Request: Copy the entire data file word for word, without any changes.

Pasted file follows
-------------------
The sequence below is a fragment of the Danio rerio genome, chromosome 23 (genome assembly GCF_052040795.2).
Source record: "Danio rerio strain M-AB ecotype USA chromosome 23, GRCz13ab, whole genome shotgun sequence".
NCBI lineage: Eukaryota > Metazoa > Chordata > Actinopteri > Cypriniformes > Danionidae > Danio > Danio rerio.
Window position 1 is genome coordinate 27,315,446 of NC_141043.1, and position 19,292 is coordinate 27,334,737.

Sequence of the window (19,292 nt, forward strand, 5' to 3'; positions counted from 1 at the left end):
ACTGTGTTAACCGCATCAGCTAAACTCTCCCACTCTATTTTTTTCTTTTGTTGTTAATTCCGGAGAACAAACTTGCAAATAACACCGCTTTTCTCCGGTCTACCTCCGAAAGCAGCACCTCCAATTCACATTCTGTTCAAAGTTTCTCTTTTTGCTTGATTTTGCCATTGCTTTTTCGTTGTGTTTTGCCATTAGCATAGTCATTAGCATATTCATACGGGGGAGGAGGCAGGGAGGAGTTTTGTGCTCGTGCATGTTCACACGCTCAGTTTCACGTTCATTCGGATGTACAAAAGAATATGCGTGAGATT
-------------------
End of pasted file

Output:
The sequence below is a fragment of the Danio rerio genome, chromosome 23 (genome assembly GCF_052040795.2).
Source record: "Danio rerio strain M-AB ecotype USA chromosome 23, GRCz13ab, whole genome shotgun sequence".
NCBI lineage: Eukaryota > Metazoa > Chordata > Actinopteri > Cypriniformes > Danionidae > Danio > Danio rerio.
Window position 1 is genome coordinate 27,315,446 of NC_141043.1, and position 19,292 is coordinate 27,334,737.

Sequence of the window (19,292 nt, forward strand, 5' to 3'; positions counted from 1 at the left end):
ACTGTGTTAACCGCATCAGCTAAACTCTCCCACTCTATTTTTTTCTTTTGTTGTTAATTCCGGAGAACAAACTTGCAAATAACACCGCTTTTCTCCGGTCTACCTCCGAAAGCAGCACCTCCAATTCACATTCTGTTCAAAGTTTCTCTTTTTGCTTGATTTTGCCATTGCTTTTTCGTTGTGTTTTGCCATTAGCATAGTCATTAGCATATTCATACGGGGGAGGAGGCAGGGAGGAGTTTTGTGCTCGTGCATGTTCACACGCTCAGTTTCACGTTCATTCGGATGTACAAAAGAATATGCGTGAGATT